Dame Julia Slingo [the Met Office’s chief scientist] has, like so many of her colleagues, been turning her mind to climate change communication, and reckons that talking about the science in dull technical reports may not be the way forward. Getting the message of impending disaster out requires a dose of funky, a dash of sexy, and a whole lot of poetry. I can see it now - Andrew Motion doing atmospheric circulation, JK Rowling doing the temperature trends, and of course flood warnings from Peter Gabriel. --Andrew Montford, Bishop Hill, 9 June 2014
 
 
 

 
 
 
1) Antarctic Sea Ice Grows To New Record Extent
Not A Lot Of People Know That, 4 June 2014
 
Paul Homewood
 
Antarctic sea ice has set a new record for May, with extent at the highest level since measurements began in 1979.

 
S_daily_extent
 
At the end of the month, it expanded to 12.965 million sq km, beating the previous record of 12.722 million sq km set in 2010. This year’s figure is 10.3% above the 1981-2010 climatological average of 11.749 million sq km.
 
The lowest extent on record was 10.208 million sq km in 1986. 
 
It is a similar story for the average monthly extent, below.

 
s_plot
   
Ice extent has been consistently and continuously well above climatological norms for the last 12 months.

 
image
 
Full post
 
  
 
 
2) Earth Scientists Split On Climate Change Statement
The Australian, 4 June 2014
 
Graham Lloyd
 
Australia’s peak body of earth scientists has declared itself unable to publish a position statement on climate change due to the deep divisions within its membership on the issue.
 
After more than five years of debate and two false starts, Geological Society of Australia president Laurie Hutton said a statement on climate change was too difficult to achieve.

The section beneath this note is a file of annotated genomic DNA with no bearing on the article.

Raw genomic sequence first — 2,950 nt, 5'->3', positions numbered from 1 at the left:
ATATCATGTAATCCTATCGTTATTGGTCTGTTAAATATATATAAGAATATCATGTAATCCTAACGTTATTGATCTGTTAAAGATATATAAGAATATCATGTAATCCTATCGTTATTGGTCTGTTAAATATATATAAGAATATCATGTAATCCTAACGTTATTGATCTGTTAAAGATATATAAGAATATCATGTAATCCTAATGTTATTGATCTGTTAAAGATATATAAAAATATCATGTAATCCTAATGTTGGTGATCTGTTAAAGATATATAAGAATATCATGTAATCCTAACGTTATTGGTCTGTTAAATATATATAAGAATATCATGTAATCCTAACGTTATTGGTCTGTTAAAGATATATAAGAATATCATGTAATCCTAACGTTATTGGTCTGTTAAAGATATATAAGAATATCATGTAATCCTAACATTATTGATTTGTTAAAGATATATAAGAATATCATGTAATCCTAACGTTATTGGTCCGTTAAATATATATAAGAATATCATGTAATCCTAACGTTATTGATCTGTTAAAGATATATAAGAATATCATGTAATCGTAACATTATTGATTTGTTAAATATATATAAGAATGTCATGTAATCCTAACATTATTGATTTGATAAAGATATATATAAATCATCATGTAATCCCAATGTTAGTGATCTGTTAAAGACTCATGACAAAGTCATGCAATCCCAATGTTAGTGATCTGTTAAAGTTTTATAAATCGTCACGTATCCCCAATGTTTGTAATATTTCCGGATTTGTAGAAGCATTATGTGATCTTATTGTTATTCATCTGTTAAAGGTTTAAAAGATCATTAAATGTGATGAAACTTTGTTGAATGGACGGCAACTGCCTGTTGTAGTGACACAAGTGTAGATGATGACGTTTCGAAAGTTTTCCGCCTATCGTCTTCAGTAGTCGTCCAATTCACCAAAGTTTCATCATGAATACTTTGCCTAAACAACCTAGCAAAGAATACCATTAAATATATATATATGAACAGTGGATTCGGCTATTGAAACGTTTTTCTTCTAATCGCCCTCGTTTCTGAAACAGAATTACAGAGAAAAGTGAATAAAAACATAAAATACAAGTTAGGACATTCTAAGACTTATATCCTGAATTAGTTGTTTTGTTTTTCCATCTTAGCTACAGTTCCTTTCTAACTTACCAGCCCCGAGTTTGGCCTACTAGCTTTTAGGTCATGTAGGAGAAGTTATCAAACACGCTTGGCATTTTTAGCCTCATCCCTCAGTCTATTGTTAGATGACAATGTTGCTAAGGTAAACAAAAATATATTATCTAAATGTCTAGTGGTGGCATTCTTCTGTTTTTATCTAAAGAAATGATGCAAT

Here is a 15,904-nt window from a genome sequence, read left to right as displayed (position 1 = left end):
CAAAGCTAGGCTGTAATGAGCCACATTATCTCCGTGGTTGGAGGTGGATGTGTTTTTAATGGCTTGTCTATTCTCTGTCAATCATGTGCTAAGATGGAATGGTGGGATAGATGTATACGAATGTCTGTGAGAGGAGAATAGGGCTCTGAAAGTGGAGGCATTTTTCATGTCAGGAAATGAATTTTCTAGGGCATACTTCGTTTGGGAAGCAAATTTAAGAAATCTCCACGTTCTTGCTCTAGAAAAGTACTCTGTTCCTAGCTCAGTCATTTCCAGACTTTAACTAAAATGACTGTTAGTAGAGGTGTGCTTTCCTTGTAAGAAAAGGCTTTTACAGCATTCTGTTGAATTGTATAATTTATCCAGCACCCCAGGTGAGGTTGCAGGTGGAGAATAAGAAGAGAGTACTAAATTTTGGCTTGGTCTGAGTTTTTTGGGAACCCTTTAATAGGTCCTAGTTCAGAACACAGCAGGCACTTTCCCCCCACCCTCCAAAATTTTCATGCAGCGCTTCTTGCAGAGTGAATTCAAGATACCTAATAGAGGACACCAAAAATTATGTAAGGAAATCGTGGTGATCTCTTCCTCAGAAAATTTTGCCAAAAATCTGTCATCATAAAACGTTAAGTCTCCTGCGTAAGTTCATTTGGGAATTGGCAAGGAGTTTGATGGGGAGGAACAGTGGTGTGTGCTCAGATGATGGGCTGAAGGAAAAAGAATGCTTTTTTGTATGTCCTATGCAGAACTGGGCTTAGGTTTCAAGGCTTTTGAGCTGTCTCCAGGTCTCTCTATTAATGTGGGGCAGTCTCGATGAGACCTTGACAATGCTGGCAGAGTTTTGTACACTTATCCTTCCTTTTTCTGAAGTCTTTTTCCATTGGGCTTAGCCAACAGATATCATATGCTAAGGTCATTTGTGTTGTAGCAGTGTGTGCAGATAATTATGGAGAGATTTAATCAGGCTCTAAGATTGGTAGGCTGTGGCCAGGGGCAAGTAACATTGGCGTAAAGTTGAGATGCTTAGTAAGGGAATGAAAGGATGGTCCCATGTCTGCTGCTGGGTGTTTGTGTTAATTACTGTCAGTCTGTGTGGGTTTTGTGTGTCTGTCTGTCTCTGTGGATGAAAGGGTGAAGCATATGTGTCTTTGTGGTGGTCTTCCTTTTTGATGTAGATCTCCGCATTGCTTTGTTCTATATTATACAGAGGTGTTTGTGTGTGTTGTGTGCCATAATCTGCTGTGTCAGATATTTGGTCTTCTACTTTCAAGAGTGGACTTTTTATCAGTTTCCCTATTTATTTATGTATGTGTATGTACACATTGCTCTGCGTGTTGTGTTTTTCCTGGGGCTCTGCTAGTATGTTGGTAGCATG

Mr Hutton said the issue “had the potential to be too divisive and would not serve the best interests of the society as a whole.”
 
The backdown, published in the GSA quarterly newsletter, is the culmination of two rejected position statements and years of furious correspondence among members. Some members believe the failure to make a strong statement on climate change is an embarrassment that puts Australian earth scientists at odds with their international peers.
 
It undermines the often cited stance that there is near unanimity among climate scientists on the issue.
 
GSA represents more than 2000 Australian earth scientists from academe, industry, government and research organisations. [...]
 
In a short statement published in the latest edition of the society newsletter, Mr Hutton says: “After a long and extensive and extended consultation with society members, the GSC executive committee has decided not to proceed with a climate change position statement.’’
 
“As evidenced by recent letters to the editor … society members have diverse opinions on the human impact on climate change. However, diversity of opinion can also be divisive, especially when such views are strongly held.
 
“The executive committee has therefore concluded that a climate change position statement has the potential to be far too divisive and would not serve the best interests of the society as a whole ,” the statement says.
 
Full story
 

 

3) Activists Fail To Force Canada To List Polar Bears As ‘Threatened’
Susan Crockford, Polar Bear Science, 7 June 2014
 
The Center for Biological Diversity has failed in its bid to use NAFTA (North American Free Trade Agreement) to pressure Canada to list polar bears as a species ‘threatened’ with extinction - wrapping up a story I wrote about twice last year (here and here)
 
The CBC reported on June 6, 2014 (“NAFTA panel won’t review Canada’s polar bear policy“):
 
Vote rejects request for investigation into why Canada won’t designate bears threatened, endangered.”